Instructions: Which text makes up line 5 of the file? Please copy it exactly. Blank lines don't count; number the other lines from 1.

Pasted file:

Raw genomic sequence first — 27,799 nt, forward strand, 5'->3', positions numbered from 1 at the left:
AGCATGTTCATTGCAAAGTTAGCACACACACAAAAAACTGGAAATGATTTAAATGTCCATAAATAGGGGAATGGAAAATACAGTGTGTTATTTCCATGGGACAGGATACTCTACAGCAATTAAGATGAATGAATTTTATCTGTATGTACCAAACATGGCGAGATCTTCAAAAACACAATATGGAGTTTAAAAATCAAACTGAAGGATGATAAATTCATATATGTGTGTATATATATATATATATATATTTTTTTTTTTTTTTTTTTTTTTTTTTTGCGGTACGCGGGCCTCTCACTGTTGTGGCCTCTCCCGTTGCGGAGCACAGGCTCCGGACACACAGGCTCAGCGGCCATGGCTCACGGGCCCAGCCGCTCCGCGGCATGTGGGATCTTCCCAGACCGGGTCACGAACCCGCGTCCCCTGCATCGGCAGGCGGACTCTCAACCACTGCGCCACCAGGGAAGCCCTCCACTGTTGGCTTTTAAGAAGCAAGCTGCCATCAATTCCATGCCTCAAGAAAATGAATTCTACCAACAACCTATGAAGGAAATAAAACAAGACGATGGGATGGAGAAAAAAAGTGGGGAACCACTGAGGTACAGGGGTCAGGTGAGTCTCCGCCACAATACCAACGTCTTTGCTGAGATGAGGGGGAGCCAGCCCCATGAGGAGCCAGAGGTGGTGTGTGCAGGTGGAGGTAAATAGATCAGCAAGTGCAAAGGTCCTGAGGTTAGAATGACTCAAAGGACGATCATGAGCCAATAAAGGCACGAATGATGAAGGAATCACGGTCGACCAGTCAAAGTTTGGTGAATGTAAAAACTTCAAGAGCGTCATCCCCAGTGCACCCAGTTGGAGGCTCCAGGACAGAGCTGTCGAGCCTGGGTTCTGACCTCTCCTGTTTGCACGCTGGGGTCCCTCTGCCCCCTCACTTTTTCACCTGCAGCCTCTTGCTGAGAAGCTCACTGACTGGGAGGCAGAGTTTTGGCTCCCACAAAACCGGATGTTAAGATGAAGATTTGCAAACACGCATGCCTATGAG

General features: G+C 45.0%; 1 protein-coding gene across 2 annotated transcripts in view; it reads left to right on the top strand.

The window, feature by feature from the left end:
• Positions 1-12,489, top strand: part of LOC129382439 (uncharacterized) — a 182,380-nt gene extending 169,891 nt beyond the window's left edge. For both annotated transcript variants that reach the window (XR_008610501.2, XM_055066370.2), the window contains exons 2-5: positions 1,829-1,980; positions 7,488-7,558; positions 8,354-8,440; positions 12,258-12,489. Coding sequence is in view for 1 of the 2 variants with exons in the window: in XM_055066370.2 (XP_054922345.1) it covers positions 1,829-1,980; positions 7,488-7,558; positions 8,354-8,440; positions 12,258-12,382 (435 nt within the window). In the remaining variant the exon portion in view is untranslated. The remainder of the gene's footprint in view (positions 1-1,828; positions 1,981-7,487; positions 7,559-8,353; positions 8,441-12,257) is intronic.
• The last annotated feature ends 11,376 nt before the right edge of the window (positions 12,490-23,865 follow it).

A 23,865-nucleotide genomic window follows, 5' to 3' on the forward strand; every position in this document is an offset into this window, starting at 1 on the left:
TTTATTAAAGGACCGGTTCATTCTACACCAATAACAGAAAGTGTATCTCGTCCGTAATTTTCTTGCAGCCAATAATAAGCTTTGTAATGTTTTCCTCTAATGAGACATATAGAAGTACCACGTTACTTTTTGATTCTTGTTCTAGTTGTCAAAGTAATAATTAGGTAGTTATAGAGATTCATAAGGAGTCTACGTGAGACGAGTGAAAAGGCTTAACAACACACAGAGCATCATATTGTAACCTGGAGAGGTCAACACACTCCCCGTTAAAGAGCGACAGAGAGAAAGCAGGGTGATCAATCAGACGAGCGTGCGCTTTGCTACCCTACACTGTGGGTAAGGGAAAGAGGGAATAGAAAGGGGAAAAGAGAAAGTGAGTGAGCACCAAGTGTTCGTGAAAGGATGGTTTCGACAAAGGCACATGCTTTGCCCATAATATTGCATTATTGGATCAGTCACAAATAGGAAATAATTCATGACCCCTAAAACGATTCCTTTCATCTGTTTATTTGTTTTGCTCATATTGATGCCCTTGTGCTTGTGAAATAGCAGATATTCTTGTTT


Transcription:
• Positions 1-12,489, top strand: part of LOC129382439 (uncharacterized) — a 182,380-nt gene extending 169,891 nt beyond the window's left edge. For both annotated transcript variants that reach the window (XR_008610501.2, XM_055066370.2), the window contains exons 2-5: positions 1,829-1,980; positions 7,488-7,558; positions 8,354-8,440; positions 12,258-12,489. Coding sequence is in view for 1 of the 2 variants with exons in the window: in XM_055066370.2 (XP_054922345.1) it covers positions 1,829-1,980; positions 7,488-7,558; positions 8,354-8,440; positions 12,258-12,382 (435 nt within the window). In the remaining variant the exon portion in view is untranslated. The remainder of the gene's footprint in view (positions 1-1,828; positions 1,981-7,487; positions 7,559-8,353; positions 8,441-12,257) is intronic.